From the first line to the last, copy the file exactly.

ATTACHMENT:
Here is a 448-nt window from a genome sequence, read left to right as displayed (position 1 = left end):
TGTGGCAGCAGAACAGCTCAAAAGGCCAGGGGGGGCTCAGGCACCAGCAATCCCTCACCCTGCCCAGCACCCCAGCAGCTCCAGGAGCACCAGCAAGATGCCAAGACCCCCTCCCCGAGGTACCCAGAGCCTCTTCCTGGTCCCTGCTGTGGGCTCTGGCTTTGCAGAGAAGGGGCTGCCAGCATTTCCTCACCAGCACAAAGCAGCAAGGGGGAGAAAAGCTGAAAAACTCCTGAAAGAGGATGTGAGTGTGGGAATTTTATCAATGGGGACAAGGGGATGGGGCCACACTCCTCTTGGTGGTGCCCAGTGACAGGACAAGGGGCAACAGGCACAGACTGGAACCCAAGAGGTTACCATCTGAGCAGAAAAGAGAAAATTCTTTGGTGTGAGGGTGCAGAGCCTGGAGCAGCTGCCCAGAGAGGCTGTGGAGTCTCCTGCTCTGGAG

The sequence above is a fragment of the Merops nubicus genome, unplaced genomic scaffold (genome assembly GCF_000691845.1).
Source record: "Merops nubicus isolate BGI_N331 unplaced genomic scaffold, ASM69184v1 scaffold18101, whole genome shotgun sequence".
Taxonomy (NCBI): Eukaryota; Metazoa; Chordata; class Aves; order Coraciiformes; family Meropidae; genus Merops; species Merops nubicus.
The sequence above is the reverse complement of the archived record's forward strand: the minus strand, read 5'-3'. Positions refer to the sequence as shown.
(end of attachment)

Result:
Here is a 448-nt window from a genome sequence, read left to right as displayed (position 1 = left end):
TGTGGCAGCAGAACAGCTCAAAAGGCCAGGGGGGGCTCAGGCACCAGCAATCCCTCACCCTGCCCAGCACCCCAGCAGCTCCAGGAGCACCAGCAAGATGCCAAGACCCCCTCCCCGAGGTACCCAGAGCCTCTTCCTGGTCCCTGCTGTGGGCTCTGGCTTTGCAGAGAAGGGGCTGCCAGCATTTCCTCACCAGCACAAAGCAGCAAGGGGGAGAAAAGCTGAAAAACTCCTGAAAGAGGATGTGAGTGTGGGAATTTTATCAATGGGGACAAGGGGATGGGGCCACACTCCTCTTGGTGGTGCCCAGTGACAGGACAAGGGGCAACAGGCACAGACTGGAACCCAAGAGGTTACCATCTGAGCAGAAAAGAGAAAATTCTTTGGTGTGAGGGTGCAGAGCCTGGAGCAGCTGCCCAGAGAGGCTGTGGAGTCTCCTGCTCTGGAG

The sequence above is a fragment of the Merops nubicus genome, unplaced genomic scaffold (genome assembly GCF_000691845.1).
Source record: "Merops nubicus isolate BGI_N331 unplaced genomic scaffold, ASM69184v1 scaffold18101, whole genome shotgun sequence".
Taxonomy (NCBI): Eukaryota; Metazoa; Chordata; class Aves; order Coraciiformes; family Meropidae; genus Merops; species Merops nubicus.
The sequence above is the reverse complement of the archived record's forward strand: the minus strand, read 5'-3'. Positions refer to the sequence as shown.